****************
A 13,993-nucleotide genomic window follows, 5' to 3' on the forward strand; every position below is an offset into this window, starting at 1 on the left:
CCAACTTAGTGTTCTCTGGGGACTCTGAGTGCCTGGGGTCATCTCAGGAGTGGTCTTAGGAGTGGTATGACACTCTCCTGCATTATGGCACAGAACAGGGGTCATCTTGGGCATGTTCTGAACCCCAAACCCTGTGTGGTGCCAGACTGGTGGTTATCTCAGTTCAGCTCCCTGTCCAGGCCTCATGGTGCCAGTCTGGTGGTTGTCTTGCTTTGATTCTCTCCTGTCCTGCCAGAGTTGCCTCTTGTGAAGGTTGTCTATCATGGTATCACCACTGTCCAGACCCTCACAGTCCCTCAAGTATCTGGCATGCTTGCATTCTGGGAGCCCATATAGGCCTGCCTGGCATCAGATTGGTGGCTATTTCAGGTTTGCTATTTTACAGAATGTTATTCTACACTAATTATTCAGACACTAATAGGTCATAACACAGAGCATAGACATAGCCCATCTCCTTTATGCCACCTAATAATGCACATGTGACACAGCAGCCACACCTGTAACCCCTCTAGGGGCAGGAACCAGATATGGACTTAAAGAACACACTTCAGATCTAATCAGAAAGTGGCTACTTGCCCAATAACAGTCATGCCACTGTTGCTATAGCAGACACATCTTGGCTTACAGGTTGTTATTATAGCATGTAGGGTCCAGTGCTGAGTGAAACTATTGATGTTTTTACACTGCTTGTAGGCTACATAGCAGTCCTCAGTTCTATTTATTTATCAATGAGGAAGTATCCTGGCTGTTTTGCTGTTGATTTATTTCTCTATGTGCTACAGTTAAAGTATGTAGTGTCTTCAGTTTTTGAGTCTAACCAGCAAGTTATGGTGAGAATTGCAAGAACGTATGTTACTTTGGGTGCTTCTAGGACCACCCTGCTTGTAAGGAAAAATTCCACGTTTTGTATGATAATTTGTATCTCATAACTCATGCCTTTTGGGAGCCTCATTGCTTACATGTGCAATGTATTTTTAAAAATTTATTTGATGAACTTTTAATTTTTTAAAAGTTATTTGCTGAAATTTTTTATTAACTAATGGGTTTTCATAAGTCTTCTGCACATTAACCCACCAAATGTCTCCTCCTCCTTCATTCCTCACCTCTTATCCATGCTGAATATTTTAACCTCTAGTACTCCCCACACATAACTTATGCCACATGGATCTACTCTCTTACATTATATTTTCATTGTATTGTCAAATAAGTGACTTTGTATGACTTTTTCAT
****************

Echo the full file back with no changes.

A 13,993-nucleotide genomic window follows, 5' to 3' on the forward strand; every position below is an offset into this window, starting at 1 on the left:
CCAACTTAGTGTTCTCTGGGGACTCTGAGTGCCTGGGGTCATCTCAGGAGTGGTCTTAGGAGTGGTATGACACTCTCCTGCATTATGGCACAGAACAGGGGTCATCTTGGGCATGTTCTGAACCCCAAACCCTGTGTGGTGCCAGACTGGTGGTTATCTCAGTTCAGCTCCCTGTCCAGGCCTCATGGTGCCAGTCTGGTGGTTGTCTTGCTTTGATTCTCTCCTGTCCTGCCAGAGTTGCCTCTTGTGAAGGTTGTCTATCATGGTATCACCACTGTCCAGACCCTCACAGTCCCTCAAGTATCTGGCATGCTTGCATTCTGGGAGCCCATATAGGCCTGCCTGGCATCAGATTGGTGGCTATTTCAGGTTTGCTATTTTACAGAATGTTATTCTACACTAATTATTCAGACACTAATAGGTCATAACACAGAGCATAGACATAGCCCATCTCCTTTATGCCACCTAATAATGCACATGTGACACAGCAGCCACACCTGTAACCCCTCTAGGGGCAGGAACCAGATATGGACTTAAAGAACACACTTCAGATCTAATCAGAAAGTGGCTACTTGCCCAATAACAGTCATGCCACTGTTGCTATAGCAGACACATCTTGGCTTACAGGTTGTTATTATAGCATGTAGGGTCCAGTGCTGAGTGAAACTATTGATGTTTTTACACTGCTTGTAGGCTACATAGCAGTCCTCAGTTCTATTTATTTATCAATGAGGAAGTATCCTGGCTGTTTTGCTGTTGATTTATTTCTCTATGTGCTACAGTTAAAGTATGTAGTGTCTTCAGTTTTTGAGTCTAACCAGCAAGTTATGGTGAGAATTGCAAGAACGTATGTTACTTTGGGTGCTTCTAGGACCACCCTGCTTGTAAGGAAAAATTCCACGTTTTGTATGATAATTTGTATCTCATAACTCATGCCTTTTGGGAGCCTCATTGCTTACATGTGCAATGTATTTTTAAAAATTTATTTGATGAACTTTTAATTTTTTAAAAGTTATTTGCTGAAATTTTTTATTAACTAATGGGTTTTCATAAGTCTTCTGCACATTAACCCACCAAATGTCTCCTCCTCCTTCATTCCTCACCTCTTATCCATGCTGAATATTTTAACCTCTAGTACTCCCCACACATAACTTATGCCACATGGATCTACTCTCTTACATTATATTTTCATTGTATTGTCAAATAAGTGACTTTGTATGACTTTTTCAT